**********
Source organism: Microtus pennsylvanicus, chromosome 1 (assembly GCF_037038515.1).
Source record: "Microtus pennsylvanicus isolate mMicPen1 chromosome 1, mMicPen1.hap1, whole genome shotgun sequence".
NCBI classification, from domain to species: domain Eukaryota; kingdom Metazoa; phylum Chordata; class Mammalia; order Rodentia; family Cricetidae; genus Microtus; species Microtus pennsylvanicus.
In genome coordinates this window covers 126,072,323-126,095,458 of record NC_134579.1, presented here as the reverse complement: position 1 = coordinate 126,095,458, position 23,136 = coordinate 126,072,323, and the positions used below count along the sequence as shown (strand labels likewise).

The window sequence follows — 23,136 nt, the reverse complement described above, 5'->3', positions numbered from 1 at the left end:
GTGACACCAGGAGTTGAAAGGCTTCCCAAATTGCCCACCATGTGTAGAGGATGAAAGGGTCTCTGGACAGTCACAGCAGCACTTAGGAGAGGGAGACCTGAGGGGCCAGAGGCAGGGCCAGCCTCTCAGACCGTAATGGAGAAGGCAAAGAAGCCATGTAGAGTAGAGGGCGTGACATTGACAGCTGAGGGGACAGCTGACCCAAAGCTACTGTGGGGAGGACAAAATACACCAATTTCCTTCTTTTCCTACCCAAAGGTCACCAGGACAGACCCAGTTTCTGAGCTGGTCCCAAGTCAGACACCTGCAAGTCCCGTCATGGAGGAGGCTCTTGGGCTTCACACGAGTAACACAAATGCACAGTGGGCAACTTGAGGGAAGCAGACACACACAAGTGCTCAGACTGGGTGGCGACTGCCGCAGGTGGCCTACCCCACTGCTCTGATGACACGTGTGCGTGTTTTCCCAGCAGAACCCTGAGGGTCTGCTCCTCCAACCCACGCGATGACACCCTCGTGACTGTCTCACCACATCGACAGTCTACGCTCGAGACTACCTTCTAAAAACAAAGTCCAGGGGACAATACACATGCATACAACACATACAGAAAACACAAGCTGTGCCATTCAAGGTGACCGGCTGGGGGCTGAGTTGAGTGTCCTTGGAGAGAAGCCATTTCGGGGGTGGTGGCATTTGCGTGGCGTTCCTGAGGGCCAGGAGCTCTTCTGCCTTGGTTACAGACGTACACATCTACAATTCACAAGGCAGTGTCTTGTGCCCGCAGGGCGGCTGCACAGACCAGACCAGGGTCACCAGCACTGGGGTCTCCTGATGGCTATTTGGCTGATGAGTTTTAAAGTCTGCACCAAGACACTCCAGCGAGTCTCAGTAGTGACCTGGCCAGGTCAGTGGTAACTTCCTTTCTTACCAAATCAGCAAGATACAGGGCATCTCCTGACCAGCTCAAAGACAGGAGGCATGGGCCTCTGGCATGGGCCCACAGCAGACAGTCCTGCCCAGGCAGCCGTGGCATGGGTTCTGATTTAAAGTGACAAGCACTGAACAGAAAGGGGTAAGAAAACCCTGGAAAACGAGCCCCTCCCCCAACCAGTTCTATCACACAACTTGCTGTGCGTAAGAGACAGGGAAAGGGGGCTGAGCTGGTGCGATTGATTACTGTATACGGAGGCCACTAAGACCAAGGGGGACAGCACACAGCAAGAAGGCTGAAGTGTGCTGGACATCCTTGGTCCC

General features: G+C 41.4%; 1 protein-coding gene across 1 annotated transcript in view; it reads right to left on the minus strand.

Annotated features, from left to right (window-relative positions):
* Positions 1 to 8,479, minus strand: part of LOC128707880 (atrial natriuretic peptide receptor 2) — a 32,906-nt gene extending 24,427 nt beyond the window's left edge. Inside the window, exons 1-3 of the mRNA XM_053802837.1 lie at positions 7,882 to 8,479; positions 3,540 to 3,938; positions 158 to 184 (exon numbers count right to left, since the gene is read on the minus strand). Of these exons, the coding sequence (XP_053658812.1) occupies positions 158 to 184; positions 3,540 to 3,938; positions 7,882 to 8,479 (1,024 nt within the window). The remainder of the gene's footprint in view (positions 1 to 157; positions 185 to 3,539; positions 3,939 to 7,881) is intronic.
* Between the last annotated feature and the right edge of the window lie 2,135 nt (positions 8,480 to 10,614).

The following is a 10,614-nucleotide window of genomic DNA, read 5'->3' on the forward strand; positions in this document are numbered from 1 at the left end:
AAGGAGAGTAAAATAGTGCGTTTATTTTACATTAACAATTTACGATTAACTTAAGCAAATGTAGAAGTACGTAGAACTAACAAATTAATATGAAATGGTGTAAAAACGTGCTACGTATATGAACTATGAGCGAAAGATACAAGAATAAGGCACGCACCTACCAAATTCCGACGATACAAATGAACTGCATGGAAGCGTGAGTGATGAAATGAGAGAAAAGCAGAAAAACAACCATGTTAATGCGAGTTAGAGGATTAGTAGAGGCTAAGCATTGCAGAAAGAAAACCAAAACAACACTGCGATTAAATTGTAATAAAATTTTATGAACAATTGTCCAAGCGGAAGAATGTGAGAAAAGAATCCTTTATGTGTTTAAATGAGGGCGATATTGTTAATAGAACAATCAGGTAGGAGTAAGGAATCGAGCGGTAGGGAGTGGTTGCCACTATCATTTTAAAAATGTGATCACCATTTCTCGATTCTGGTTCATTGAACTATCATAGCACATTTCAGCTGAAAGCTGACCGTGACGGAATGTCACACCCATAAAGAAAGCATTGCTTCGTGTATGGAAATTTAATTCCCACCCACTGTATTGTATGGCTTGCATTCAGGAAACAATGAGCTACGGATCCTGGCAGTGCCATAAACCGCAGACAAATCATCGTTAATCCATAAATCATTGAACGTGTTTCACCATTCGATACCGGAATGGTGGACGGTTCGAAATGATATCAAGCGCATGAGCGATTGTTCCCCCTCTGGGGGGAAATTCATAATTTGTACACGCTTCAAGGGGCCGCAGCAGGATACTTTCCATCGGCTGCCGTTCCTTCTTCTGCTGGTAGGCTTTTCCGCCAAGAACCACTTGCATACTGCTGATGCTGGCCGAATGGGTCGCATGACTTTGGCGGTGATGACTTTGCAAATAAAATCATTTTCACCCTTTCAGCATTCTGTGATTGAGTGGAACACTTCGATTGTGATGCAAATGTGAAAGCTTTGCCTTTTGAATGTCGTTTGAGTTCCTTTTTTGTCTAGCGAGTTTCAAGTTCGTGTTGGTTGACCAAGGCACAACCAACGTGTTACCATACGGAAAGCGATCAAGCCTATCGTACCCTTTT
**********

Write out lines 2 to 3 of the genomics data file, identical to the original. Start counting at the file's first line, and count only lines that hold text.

Source record: "Microtus pennsylvanicus isolate mMicPen1 chromosome 1, mMicPen1.hap1, whole genome shotgun sequence".
NCBI classification, from domain to species: domain Eukaryota; kingdom Metazoa; phylum Chordata; class Mammalia; order Rodentia; family Cricetidae; genus Microtus; species Microtus pennsylvanicus.